Thank you to all veterans, families

Brice Glasscock is currently a medic in the 928th ASMC and was deployed to Afghanistan in January 2011. His squad is currently working at B.A.F (Baghram Air Force Base) as flight and emergency room medics in the busiest facility in Afghanistan, providing medical support in the middle of the conflict.
Brice Glasscock is currently a medic in the 928th ASMC and was deployed to Afghanistan in January 2011. His squad is currently working at B.A.F (Baghram Air Force Base) as flight and emergency room medics in the busiest facility in Afghanistan, providing medical support in the middle of the conflict.

RBC I In our small community we are very fortunate to enjoy all the freedoms our veterans have fought and continue to fight for. It is imperative in this time to appreciate the service men and women that sacrifice so much for us. In our county combined with Routt and Moffat, there are 3,597 veterans to celebrate. Along with those veterans, there are approximately 152,000 American troops serving in the Middle East to help fight the War on Terror. Currently there are approximately 1,580,255 active duty personnel. Of those nearly 369,000 are serving outside the United States in more then 150 countries. Over the years, there have been 2,489,335 soldiers killed or wounded in the line of duty over 66 conflicts beginning with the Revolutionary war.
Along with these troops are their families and loved ones left behind to continue their lives. Clearly, one day a year is not nearly enough to honor all of those men and women and their families for all they do for their country. There are so many veterans and active duty personnel just in our communities who deserve praise and recognition. Each of these people have a story to tell and a family that knows the sacrifice firsthand.
One such hero is Brice Glasscock of Meeker. He has been in the military for more than 20 years, first as an active duty member of the Army and since 1994 as a member of the Colorado National Guard. He is currently a medic in the 928th ASMC and was deployed to Afghanistan in January 2011. The 928th is scheduled to come home in late January 2012. His squad is currently working at B.A.F (Baghram Air Force Base) as flight and emergency room medics in the busiest facility in Afghanistan, providing medical support in the middle of conflict. Their flight runs are often into extremely dangerous locations and they put their lives in danger with every life they save. The living conditions are far less then what they are used to and demand a mental toughness beyond comprehension.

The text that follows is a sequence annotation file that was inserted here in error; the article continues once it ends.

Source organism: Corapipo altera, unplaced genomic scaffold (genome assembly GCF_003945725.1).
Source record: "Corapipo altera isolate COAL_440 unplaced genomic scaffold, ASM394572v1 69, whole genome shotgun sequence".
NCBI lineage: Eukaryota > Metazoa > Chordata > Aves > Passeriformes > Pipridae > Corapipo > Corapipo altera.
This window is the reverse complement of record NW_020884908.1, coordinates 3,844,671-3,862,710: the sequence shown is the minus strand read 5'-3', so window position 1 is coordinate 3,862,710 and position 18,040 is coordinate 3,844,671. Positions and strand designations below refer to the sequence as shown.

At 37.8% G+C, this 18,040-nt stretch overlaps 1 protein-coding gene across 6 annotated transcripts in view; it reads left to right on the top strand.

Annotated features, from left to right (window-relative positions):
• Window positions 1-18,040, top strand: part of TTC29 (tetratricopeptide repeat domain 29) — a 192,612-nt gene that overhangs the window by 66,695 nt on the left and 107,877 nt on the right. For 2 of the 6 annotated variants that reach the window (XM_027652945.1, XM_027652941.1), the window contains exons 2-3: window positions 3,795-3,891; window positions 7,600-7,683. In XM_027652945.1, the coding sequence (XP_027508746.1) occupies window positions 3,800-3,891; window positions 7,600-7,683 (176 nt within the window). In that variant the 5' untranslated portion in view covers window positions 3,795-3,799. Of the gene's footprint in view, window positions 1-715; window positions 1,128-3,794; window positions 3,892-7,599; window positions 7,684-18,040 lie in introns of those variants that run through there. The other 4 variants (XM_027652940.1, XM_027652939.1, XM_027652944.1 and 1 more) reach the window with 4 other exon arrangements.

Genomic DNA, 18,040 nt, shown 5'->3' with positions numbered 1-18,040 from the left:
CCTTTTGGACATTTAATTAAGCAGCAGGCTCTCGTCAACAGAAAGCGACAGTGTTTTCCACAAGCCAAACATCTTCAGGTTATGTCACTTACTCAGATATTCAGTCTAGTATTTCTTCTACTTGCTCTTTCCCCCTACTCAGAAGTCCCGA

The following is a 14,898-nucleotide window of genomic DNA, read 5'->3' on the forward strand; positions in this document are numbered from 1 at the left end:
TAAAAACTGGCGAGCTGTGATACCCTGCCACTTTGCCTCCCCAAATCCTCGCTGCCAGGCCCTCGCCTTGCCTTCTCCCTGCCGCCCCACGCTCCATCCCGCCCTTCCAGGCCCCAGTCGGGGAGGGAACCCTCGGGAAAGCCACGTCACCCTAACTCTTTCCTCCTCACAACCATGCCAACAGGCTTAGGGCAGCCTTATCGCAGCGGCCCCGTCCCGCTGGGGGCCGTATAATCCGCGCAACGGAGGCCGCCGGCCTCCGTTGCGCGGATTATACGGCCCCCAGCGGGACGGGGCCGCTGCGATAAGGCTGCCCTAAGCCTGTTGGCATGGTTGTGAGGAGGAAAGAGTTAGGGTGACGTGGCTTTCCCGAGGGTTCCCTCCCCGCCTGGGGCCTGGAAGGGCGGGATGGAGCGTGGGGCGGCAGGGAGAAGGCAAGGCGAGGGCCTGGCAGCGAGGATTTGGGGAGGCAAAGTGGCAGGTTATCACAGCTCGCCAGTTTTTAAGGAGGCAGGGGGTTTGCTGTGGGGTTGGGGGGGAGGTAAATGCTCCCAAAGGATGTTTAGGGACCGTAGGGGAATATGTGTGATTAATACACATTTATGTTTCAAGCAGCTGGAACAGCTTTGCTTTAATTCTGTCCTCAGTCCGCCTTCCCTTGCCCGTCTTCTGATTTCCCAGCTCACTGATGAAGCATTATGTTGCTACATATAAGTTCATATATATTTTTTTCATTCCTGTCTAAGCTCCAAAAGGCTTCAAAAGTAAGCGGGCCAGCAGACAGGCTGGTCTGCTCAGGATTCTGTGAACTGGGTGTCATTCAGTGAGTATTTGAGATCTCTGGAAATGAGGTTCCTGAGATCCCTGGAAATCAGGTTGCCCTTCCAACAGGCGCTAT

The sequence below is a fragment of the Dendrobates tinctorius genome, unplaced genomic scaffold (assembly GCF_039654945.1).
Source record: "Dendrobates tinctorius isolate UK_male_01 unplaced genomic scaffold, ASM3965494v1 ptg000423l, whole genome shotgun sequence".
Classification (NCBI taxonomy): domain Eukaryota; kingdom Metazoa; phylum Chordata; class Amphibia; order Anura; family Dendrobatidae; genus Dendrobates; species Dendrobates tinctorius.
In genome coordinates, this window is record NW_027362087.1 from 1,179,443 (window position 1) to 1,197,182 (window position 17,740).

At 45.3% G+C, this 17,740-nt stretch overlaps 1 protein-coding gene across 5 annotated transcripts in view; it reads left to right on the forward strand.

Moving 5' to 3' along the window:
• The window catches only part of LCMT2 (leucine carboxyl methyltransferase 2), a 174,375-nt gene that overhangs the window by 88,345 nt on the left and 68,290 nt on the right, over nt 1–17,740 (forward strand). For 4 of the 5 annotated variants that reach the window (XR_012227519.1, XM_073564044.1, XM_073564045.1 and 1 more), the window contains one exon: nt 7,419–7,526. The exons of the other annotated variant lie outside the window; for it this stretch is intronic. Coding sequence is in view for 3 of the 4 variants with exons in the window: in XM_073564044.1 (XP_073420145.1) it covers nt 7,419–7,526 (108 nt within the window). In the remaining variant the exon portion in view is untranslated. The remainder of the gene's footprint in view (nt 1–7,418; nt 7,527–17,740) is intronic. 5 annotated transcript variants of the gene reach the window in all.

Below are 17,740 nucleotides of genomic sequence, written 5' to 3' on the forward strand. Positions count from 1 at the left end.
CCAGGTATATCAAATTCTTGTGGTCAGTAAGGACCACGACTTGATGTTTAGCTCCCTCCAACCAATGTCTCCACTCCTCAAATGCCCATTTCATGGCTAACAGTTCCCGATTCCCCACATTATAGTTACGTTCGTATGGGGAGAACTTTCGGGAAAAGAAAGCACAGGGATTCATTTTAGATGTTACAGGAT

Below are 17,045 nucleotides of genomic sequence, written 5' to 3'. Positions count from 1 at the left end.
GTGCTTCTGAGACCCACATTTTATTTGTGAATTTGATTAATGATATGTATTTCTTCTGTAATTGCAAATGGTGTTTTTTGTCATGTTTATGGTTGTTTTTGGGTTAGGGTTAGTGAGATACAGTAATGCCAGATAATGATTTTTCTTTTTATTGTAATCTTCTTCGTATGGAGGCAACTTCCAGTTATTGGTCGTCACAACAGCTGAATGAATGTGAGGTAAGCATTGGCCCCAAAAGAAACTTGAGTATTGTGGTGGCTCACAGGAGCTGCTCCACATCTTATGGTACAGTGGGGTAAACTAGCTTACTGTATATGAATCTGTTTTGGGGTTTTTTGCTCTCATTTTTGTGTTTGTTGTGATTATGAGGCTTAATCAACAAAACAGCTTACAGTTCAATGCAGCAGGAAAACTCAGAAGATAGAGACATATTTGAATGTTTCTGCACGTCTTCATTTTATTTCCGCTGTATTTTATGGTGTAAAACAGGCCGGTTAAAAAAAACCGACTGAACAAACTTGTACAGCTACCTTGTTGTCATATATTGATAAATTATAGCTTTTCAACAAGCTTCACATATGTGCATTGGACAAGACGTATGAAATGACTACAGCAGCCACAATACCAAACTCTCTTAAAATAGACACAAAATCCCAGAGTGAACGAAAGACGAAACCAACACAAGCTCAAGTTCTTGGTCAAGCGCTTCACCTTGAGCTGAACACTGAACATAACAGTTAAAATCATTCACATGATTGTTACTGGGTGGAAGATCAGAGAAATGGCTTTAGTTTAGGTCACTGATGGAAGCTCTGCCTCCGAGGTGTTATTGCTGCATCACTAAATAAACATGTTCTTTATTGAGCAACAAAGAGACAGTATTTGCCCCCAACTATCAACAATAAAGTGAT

Dondi Glasscock, Brice’s wife, said, “I don’t know how families with kids at home make it a full year.” The one year deployment is common for the National Guard and certainly extremely long considering they all had civilian jobs prior to their deployment. They are asked to leave their job, leave their families, and reside in a harsh environment.
Glasscock has talked about the number of injuries he sees from day to day, caring for young men often no older than his son who currently attends college in California. Glasscock’s squad works 24 hours on and 24 hours off, caring for injured soldiers and Afghani civilians near their base who require basic care. The stress is multiplied by constant noise: aircraft flying constantly, the sounds of battle and the sound of injured men requiring care. His squad sleeps in barracks no bigger then an average bedroom with seven other squad members, and can only communicate with their families back home via poor Internet service and minimal phone calls.
The medics are very well trained and equipped to handle war type injuries. However, the endless string of young soldiers being injured makes the strain intense for even the best trained professionals. It is without a doubt that their appreciation for life in the United States is heightened. Each branch of the armed forces have different lengths and numbers of deployments, but with every deployment there is a family dealing with the difficulties. It is the pride and dedication to the “mission” that keeps servicemen and servicewomen serving their country for so many years.
Veterans seem to share a modesty in which they do not demand recognition except for a fellow veteran. They simply march in every parade, present colors at different events and dedicate tokens of honor and appreciation on Memorial Day. The fact is, they are proud to have served our great country and we are proud to have had them serve. We have a tendency to get lackadaisical with our gratitude and lose perspective throughout the year when we should take every opportunity to shake their hand and tell them thank you and welcome home. It is their sacrifice as well as the sacrifice of their families that make America what it is today.
Please join in the Veterans Day celebrations in Rangely and Meeker. The Meeker VFW members and the Meeker Chamber of Commerce will begin their ceremonies at noon on the courthouse lawn with a lunch for veterans and their families afterward. In Rangely, Alliance Energy invites all veterans to a barbecue at the Elks Lodge at noon on Friday. Barone Middle School will hold their annual ceremony to celebrate veterans at 2:30 p.m., and Tom Kilduff of Meeker will once again be in the preschool to share his story and history on Veterans Day with the kids, as well as giving them awards for knowing the Pledge Of Allegiance. Thank you to all veterans and their families, not just on this day but forever.